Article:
SPRINGFIELD, Ohio — The colors of fall are not just reserved for the changing leaves. Sometimes the moon participates in a seasonal prism providing a kaleidoscope of colors ranging from copper-orange to blood-red. If the skies cooperate, Weaver Observatory on the campus of Wittenberg University will be open during tonight's total lunar eclipse, which will begin around 9:15 p.m. and end a few minutes before 1 a.m. on Thursday, Oct. 28.
According to astronomer Dan Fleisch, Wittenberg associate professor of physics, no special equipment will be needed to see and enjoy this event, which will begin with the Earth's shadow creeping across the face of the full moon. In reality, Fleisch explained, the moon is moving into the shadow, a process that takes about one hour.
"Once it is entirely within the shadow of the Earth, the moon will appear much dimmer than usual, illuminated only by the weakened rays of red light that have been refracted through the Earth's atmosphere," Fleisch said. Depending on the amount of dust in the Earth's atmosphere, the moon may also change color during this phase.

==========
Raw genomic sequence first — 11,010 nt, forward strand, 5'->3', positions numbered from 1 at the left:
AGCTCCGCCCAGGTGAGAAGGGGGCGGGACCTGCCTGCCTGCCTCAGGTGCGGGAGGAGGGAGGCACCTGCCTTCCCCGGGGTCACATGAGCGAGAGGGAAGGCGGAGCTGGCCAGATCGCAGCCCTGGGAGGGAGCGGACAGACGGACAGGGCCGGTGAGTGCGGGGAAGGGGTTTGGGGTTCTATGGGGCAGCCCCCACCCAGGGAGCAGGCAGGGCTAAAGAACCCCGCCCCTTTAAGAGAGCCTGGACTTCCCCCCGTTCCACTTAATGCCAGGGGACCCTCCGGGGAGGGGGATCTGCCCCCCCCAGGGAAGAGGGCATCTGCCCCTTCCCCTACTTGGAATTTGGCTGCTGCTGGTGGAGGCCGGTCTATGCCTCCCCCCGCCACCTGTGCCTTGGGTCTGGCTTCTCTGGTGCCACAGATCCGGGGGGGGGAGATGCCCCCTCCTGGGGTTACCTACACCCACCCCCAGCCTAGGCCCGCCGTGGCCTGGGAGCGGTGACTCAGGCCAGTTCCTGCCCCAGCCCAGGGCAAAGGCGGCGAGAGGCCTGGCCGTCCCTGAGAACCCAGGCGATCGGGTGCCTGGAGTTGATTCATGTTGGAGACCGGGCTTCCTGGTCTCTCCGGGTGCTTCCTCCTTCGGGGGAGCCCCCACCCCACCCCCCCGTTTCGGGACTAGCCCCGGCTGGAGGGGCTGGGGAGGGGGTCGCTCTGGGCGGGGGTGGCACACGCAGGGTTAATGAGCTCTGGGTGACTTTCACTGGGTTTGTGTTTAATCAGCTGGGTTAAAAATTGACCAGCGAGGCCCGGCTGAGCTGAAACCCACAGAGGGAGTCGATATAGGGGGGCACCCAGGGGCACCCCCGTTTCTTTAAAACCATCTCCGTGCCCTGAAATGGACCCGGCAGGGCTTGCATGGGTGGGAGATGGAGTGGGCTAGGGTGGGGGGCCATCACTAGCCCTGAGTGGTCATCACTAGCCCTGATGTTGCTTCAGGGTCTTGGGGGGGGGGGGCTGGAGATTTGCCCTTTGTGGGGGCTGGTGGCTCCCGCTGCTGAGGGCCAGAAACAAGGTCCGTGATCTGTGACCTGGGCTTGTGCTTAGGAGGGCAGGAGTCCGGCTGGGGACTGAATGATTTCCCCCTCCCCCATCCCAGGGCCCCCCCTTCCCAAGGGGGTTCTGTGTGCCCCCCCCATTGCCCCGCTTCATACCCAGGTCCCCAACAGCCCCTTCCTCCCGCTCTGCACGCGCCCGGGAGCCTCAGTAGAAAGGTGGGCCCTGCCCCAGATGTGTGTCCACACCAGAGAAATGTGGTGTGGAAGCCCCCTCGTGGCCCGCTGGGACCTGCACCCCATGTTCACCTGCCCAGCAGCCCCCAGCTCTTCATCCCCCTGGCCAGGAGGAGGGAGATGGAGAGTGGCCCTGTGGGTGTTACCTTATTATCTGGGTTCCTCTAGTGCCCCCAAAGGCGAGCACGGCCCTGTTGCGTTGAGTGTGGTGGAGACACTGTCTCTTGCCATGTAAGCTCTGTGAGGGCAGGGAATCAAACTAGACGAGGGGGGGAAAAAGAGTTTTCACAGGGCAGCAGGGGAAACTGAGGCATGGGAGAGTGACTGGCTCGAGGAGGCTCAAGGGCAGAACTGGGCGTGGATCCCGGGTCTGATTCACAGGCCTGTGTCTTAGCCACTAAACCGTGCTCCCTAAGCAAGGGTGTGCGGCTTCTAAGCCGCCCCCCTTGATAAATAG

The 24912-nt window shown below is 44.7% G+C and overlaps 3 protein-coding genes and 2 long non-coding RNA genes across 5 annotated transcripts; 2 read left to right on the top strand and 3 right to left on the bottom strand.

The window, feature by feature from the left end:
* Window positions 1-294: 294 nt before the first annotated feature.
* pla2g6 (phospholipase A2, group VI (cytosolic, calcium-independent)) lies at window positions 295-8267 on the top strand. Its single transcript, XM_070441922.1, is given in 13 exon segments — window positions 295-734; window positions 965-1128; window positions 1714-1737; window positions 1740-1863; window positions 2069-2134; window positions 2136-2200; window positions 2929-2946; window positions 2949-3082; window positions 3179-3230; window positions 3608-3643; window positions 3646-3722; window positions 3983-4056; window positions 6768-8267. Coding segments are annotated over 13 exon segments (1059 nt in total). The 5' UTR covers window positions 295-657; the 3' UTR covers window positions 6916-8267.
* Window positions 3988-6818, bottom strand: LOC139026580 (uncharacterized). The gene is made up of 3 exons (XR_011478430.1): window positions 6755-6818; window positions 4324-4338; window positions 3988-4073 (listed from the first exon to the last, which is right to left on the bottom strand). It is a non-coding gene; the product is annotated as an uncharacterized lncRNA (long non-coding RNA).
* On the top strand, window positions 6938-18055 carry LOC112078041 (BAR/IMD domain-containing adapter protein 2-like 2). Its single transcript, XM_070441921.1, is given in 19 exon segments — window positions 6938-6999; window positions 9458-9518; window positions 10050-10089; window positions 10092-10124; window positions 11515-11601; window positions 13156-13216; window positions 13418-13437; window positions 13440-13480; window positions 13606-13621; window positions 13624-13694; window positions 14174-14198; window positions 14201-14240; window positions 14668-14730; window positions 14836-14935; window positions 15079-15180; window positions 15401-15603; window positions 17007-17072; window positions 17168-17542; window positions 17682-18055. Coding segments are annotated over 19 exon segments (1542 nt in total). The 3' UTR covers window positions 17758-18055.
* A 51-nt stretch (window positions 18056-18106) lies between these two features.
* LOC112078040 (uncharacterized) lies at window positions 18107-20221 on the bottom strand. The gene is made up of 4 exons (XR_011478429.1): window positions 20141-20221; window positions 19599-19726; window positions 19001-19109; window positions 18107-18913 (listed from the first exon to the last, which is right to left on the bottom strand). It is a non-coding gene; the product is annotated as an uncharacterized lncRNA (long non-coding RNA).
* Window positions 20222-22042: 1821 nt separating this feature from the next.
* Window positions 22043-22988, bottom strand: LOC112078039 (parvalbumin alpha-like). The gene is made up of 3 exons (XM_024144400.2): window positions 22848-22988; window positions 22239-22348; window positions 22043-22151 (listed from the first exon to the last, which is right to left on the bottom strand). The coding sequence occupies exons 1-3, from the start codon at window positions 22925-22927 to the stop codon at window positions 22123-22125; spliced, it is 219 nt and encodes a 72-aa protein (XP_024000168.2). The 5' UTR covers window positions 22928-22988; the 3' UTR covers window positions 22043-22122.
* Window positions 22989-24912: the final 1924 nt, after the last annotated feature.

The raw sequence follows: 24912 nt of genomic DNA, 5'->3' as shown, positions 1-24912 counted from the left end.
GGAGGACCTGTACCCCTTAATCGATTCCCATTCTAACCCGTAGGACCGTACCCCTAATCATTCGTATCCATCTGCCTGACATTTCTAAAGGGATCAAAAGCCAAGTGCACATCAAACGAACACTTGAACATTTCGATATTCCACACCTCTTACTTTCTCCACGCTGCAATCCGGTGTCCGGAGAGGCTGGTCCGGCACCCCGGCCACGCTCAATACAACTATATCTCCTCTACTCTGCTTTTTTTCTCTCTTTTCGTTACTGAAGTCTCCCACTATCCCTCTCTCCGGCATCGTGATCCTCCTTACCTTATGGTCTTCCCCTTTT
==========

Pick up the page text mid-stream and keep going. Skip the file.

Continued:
"After spending about one hour and 20 minutes totally within the Earth's shadow (from around 10:20 p.m. to 11:40 p.m.), the moon will begin exiting stage left, finally clearing the shadow a bit before 1 a.m.," he said.
Sky watchers should take note; no two eclipses are exactly the same. They will also notice that the edge of the Earth's shadow projected on the moon is curved, providing visible evidence that Earth is a sphere, as deduced by Aristotle from the lunar eclipses he observed in the 4th century B.C.
Observers away from bright city lights will notice a greater number of stars than were visible before the eclipse began. The moon will be in the constellation of Aries the Ram.
What's the significance of this event? "Well, for thousands of years, humans believed that an eclipse portends great change. Since Wednesday's red moon will occur during Game 4 of the World Series, perhaps this is the harbinger of an impending Red Sox dynasty," Fleisch said.